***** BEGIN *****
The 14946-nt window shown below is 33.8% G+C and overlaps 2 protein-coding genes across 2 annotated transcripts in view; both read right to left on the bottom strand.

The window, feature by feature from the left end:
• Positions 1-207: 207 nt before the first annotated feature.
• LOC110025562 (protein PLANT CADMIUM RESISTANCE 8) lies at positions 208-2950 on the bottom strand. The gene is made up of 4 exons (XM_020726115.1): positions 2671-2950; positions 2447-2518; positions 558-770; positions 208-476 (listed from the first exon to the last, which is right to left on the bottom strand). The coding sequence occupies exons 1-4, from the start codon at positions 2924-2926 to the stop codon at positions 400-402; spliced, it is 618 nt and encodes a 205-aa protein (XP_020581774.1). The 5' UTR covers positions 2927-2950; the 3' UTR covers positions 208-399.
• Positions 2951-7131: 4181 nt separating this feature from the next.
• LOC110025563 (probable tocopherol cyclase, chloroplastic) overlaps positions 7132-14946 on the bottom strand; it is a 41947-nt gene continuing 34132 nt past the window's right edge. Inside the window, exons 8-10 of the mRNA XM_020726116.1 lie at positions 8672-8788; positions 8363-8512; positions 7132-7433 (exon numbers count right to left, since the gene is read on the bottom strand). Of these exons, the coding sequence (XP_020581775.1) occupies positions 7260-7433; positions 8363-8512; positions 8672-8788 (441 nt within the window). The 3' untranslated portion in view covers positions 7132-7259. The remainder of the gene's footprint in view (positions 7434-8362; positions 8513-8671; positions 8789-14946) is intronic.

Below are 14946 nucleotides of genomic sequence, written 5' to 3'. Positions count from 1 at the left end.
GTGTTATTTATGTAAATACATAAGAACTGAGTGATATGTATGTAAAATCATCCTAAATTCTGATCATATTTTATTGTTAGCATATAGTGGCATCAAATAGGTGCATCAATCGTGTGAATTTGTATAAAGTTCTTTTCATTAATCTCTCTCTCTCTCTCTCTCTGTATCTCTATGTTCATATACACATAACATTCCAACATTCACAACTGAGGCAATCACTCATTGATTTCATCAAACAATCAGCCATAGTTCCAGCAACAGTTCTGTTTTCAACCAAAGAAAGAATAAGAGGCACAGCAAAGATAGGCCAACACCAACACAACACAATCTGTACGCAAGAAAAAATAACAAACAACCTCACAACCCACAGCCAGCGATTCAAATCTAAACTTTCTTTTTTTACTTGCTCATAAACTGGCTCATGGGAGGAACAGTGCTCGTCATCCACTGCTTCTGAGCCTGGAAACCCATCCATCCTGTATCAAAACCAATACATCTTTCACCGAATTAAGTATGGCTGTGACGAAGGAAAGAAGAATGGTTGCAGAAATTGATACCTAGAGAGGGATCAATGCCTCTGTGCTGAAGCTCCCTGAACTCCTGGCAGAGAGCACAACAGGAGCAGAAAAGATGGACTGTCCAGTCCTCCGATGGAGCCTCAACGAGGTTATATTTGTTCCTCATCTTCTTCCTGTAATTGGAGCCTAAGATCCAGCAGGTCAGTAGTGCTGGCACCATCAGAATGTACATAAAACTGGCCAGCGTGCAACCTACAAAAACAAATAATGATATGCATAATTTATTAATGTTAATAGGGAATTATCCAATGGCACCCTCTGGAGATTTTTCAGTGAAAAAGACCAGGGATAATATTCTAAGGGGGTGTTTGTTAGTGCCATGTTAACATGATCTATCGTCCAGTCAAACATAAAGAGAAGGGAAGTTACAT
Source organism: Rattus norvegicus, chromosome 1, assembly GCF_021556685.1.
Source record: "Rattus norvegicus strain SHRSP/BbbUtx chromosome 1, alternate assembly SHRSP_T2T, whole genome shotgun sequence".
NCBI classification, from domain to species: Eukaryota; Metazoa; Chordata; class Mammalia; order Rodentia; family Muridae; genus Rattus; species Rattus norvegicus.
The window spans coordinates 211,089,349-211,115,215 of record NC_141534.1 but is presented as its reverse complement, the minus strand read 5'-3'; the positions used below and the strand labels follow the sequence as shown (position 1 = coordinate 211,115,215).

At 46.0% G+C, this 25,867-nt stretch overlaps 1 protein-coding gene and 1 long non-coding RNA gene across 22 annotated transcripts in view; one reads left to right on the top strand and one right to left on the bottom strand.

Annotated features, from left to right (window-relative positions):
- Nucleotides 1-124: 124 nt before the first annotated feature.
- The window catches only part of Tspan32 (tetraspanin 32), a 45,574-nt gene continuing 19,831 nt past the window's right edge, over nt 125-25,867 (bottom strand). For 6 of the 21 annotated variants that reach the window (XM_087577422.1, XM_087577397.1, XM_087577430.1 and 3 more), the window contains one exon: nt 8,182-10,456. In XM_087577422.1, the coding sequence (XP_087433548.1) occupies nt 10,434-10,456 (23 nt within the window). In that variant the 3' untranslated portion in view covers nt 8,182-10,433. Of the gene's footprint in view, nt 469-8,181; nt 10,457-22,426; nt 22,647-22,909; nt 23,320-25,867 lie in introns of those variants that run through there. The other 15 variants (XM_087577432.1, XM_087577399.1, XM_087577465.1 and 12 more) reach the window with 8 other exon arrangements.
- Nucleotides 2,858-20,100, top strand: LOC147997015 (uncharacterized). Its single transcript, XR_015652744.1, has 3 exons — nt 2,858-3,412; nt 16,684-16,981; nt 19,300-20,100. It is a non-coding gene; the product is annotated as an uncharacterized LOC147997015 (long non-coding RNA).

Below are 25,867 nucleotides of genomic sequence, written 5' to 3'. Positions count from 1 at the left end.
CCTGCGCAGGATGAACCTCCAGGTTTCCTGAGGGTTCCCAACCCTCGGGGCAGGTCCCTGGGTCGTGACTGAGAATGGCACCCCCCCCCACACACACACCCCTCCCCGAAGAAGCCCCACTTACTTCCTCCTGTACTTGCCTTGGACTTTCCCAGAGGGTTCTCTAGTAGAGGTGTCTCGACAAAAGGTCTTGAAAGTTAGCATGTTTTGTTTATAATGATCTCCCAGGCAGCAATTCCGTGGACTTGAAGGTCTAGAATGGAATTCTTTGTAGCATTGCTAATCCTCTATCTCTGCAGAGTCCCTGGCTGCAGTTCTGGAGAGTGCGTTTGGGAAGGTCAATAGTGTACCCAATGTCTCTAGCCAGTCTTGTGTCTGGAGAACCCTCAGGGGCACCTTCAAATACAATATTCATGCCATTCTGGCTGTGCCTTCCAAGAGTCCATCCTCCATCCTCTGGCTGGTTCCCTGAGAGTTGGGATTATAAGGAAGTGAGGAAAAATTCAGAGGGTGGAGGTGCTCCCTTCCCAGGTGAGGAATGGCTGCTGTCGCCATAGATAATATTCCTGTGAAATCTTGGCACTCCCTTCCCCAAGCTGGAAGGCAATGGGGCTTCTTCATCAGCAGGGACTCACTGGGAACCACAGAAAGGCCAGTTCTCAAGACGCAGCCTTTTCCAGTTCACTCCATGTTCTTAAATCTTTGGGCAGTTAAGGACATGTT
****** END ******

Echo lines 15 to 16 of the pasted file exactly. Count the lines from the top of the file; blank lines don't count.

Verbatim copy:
- Nucleotides 1-124: 124 nt before the first annotated feature.
- The window catches only part of Tspan32 (tetraspanin 32), a 45,574-nt gene continuing 19,831 nt past the window's right edge, over nt 125-25,867 (bottom strand). For 6 of the 21 annotated variants that reach the window (XM_087577422.1, XM_087577397.1, XM_087577430.1 and 3 more), the window contains one exon: nt 8,182-10,456. In XM_087577422.1, the coding sequence (XP_087433548.1) occupies nt 10,434-10,456 (23 nt within the window). In that variant the 3' untranslated portion in view covers nt 8,182-10,433. Of the gene's footprint in view, nt 469-8,181; nt 10,457-22,426; nt 22,647-22,909; nt 23,320-25,867 lie in introns of those variants that run through there. The other 15 variants (XM_087577432.1, XM_087577399.1, XM_087577465.1 and 12 more) reach the window with 8 other exon arrangements.